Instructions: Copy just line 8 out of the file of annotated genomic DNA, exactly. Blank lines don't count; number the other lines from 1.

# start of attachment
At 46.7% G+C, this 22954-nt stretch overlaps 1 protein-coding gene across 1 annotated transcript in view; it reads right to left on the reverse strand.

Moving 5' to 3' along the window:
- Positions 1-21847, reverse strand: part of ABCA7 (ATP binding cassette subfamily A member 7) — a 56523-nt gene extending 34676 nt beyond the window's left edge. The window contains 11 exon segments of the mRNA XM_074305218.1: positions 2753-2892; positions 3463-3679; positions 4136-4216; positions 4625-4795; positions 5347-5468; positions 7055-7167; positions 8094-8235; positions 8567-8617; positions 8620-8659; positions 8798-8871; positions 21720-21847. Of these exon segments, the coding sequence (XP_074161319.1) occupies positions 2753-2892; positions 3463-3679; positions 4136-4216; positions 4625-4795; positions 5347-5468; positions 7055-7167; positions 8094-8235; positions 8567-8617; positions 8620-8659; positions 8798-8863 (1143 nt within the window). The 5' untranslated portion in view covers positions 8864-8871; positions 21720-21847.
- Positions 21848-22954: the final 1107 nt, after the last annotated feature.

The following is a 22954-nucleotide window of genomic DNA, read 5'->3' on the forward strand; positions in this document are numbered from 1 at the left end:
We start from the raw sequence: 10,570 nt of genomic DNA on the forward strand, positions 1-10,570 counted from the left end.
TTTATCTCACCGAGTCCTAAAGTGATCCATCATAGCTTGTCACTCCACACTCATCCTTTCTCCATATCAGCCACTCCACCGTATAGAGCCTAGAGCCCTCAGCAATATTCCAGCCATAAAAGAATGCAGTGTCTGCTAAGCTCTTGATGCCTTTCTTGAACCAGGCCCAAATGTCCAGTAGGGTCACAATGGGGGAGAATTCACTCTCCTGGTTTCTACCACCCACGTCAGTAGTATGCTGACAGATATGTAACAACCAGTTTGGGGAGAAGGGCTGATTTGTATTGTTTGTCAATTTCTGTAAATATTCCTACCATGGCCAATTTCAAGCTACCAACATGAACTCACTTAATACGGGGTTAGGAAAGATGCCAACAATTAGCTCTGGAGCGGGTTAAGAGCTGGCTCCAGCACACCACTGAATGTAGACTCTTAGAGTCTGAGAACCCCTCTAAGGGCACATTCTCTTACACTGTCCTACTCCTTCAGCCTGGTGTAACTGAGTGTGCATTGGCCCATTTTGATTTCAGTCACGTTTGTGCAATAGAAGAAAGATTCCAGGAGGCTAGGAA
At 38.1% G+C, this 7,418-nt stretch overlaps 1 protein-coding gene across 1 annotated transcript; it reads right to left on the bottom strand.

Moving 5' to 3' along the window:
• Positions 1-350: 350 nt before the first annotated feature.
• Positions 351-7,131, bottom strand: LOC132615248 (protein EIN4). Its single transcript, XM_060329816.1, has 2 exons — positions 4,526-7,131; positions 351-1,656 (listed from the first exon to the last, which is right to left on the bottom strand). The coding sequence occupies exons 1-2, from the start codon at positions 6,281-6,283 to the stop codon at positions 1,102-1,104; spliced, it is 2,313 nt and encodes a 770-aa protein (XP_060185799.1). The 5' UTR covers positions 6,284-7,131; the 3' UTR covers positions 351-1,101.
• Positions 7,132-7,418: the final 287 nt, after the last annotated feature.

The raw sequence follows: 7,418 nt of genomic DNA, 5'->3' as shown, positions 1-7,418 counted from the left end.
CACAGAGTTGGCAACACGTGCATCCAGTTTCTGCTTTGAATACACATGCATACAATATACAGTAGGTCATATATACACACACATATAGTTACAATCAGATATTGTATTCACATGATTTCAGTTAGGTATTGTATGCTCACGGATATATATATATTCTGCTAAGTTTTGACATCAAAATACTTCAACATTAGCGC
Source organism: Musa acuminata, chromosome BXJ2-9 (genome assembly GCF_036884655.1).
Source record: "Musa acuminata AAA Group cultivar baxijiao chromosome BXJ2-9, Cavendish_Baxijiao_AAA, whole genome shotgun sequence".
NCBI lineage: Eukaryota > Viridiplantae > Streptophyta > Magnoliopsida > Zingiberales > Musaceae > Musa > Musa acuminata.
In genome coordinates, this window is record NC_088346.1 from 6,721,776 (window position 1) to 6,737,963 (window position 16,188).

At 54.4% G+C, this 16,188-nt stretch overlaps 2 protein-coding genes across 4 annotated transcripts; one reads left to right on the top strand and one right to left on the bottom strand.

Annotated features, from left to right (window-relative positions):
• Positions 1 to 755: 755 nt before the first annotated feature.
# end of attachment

At 38.1% G+C, this 7,418-nt stretch overlaps 1 protein-coding gene across 1 annotated transcript; it reads right to left on the bottom strand.